Eddystone beacon technology and the Physical Web

With more players supporting Eddystone bluetooth beacon technology it’s important to look at it from the web developer perspective. This article will reveal how it all works behind the scenes, show how to optimize a website for Physical Web beacons across different implementations, and discuss its caveats.

URL settings

First let’s dive into what actually happens when you try to configure a Physical Web beacon with your website URL. Before the URL address is saved into the beacon it is shortened by the management app to fit within the limited size of the low energy data packet.

The advertisement part (31B) of the packet is used for the data and it consists of a namespace and an encoded URI (20B) – you can see the Eddystone-URL specification for more details.

The beacon management app uses the shortened URL for the broadcasting, not the original URL. When a device (e.g. Google Chrome, Opera, The Physical Web app, etc.) receives a shortened URL, it uses a resolver service to look-up meta information: real URL, website name, description and an icon. A browser/application does not connect to your website directly – unless user decides to follow a link you wouldn’t see any action.

The Physical Web app uses its own implementation of URL shortener (GAE: s~url-caster), which internally uses Google URL shortener (goo.gl) and it is not possible to change it. Other management apps can use their own shorteners.

Opera offers a Python script for Linux to set the URL directly without using the app and thus gives better control of the broadcasted URL, and there are many more alternatives when you look up a “physical web” phrase in any app store (e.g. Google Play Store).

Behind the scenes

We know roughly what happens immediately after you set your URL. Let’s look into what the actual communication looks like. All traffic between a device and a shortener/resolver uses HTTPS. There are following situations at the moment:

1. The beacon management app shortens the URL.
tpw-schema-end-user

2. A device connects to the resolver to find real URL, website name and description and an icon.
3. The resolver crawls your website and caches the details (including the icon image).
tpw-schema-end-user

It’s worth noting that these steps are not mandated. A different implementation of the client portion could choose to resolve the URL itself. A different implementation could also opt to get the website name and description directly by fetching the page or a manifest file. Privacy concerns might drive implementations to do things differently too.

1. URL Shortening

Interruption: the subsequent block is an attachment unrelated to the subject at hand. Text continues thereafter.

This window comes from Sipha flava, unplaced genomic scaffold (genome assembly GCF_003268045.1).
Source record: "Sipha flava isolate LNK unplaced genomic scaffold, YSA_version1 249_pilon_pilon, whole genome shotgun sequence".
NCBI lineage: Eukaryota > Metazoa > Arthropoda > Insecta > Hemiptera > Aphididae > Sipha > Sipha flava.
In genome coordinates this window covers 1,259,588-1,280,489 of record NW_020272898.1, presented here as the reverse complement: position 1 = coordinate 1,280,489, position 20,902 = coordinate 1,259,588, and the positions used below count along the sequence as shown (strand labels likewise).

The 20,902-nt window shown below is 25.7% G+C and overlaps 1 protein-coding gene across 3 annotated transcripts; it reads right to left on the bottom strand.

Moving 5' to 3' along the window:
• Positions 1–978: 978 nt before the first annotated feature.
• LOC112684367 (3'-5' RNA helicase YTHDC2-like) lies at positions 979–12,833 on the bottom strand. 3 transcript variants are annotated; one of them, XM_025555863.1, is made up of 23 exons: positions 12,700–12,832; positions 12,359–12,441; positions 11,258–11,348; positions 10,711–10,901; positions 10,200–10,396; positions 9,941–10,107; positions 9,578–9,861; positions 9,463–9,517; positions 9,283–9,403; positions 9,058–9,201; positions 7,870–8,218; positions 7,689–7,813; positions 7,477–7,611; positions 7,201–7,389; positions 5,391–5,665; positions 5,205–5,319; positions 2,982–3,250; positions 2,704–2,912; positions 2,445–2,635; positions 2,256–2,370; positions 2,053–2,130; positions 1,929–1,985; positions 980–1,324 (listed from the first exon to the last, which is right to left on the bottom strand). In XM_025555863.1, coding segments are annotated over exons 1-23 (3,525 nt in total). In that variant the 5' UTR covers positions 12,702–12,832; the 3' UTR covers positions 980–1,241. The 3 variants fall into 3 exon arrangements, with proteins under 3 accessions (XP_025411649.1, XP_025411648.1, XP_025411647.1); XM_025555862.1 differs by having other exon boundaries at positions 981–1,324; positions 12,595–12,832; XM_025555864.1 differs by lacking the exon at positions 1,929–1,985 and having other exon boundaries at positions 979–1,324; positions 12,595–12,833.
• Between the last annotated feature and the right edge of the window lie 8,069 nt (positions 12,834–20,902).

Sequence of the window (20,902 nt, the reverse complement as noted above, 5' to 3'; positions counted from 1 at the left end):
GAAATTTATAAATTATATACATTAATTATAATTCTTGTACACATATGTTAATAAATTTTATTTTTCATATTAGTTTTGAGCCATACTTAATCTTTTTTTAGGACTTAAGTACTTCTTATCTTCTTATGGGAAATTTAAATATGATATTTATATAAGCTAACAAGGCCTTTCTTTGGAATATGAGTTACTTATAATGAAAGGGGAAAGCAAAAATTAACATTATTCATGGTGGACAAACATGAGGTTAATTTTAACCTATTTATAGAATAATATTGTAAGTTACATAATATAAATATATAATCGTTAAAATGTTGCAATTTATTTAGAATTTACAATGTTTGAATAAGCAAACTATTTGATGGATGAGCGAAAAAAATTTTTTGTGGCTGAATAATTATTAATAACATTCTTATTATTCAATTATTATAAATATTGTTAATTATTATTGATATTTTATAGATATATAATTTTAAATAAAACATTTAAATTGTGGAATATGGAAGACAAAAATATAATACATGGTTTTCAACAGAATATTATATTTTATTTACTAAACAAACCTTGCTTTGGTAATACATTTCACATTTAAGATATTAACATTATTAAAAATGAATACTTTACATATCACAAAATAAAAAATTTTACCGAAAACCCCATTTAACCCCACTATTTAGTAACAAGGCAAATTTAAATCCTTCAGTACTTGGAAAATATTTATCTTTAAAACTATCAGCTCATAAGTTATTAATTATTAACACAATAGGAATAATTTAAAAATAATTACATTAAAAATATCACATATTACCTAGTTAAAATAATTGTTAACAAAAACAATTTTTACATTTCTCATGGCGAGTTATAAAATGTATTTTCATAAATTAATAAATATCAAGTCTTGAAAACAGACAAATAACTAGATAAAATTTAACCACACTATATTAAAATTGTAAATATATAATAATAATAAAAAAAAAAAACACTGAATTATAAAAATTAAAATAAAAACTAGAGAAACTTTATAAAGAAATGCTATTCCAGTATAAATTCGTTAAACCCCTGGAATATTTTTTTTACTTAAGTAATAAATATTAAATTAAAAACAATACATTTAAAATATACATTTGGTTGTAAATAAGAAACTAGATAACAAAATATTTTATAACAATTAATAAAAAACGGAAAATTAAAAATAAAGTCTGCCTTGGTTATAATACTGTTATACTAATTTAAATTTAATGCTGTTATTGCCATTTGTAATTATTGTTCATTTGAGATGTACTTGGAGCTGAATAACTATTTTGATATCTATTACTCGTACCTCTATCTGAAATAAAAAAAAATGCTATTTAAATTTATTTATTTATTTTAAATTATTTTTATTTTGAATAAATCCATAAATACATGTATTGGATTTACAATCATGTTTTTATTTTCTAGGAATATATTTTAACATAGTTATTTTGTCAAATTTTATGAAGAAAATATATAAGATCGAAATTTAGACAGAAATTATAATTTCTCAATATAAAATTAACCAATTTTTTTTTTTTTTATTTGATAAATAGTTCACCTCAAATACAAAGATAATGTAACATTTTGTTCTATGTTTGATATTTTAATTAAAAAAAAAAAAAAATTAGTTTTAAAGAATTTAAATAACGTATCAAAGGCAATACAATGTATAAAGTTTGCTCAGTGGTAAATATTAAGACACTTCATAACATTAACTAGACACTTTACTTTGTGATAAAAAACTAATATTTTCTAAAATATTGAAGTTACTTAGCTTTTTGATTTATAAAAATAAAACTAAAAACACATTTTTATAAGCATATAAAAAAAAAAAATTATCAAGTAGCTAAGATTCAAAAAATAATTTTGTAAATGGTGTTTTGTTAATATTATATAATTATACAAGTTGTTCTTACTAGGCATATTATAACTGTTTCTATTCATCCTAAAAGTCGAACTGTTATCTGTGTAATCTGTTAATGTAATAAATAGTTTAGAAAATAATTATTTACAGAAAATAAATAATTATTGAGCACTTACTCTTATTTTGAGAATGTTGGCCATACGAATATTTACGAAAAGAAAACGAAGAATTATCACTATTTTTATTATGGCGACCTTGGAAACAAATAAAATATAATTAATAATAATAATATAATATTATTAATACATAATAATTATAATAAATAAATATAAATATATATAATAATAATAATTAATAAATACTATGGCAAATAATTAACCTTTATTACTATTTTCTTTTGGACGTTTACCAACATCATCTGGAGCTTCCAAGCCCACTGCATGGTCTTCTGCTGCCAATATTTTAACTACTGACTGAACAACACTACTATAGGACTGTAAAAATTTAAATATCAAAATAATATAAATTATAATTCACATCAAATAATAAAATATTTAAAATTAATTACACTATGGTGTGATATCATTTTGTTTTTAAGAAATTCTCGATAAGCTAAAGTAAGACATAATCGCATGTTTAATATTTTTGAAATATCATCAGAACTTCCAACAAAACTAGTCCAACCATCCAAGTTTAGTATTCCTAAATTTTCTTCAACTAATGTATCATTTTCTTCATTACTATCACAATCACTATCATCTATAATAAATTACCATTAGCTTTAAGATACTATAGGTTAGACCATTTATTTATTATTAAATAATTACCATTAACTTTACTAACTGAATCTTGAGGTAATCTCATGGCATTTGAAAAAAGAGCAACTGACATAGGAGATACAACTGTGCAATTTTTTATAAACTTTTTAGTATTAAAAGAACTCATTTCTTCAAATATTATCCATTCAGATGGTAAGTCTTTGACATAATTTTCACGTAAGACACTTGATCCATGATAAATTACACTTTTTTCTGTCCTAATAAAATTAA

After you submit a URL the management app automatically shortens it to ensure the length is within the limits for broadcasting.

The Physical Web app <> Shortener

The Physical Web app makes a POST request to the URL shortener, passing the original URL in the request body. A shortened URL is returned as part of the JSON response. The HTTP request and response look like this:

Request

Response

2. Resolving website details

After the beacon “detection” app receives a URL from a beacon it tries to retrieve meta information via a resolver. The resolvers might vary (i.e. each app is using its own resolver: Google Chrome, Opera and The Physical Web app).

The Physical Web app <> The Physical Web resolver

The Physical Web app makes a POST request to the URL resolver, passing the shortened URL in the request body along with TxPower (Transmission Power) & RSSI (Strength Indicator) – TxPower and RSSI can be used to measure approximate distance. A full URL and the details are returned as part of the JSON response. The HTTP request and response look like the following:

Request

Response

Opera Labs (32.0.1953.96910) <> Opera Labs resolver

The Opera browser makes a GET request to the URL resolver, passing only the shortened URL as a query string. A full URL and the details are returned as part of the JSON response. The HTTP request and response look like the following:

Request

Response

3. Crawling the website

A resolver connects to your website to gather meta information for a device. All details are cached by the resolver. In this case a resolver and a shortener are the same.

All implementations are using simple GET requests with a customized User-Agent strings and no other details. The only exception is the “develop” version of the Physical Web resolver which seems to forward approximate distance to the beacon as an additional HTTP header.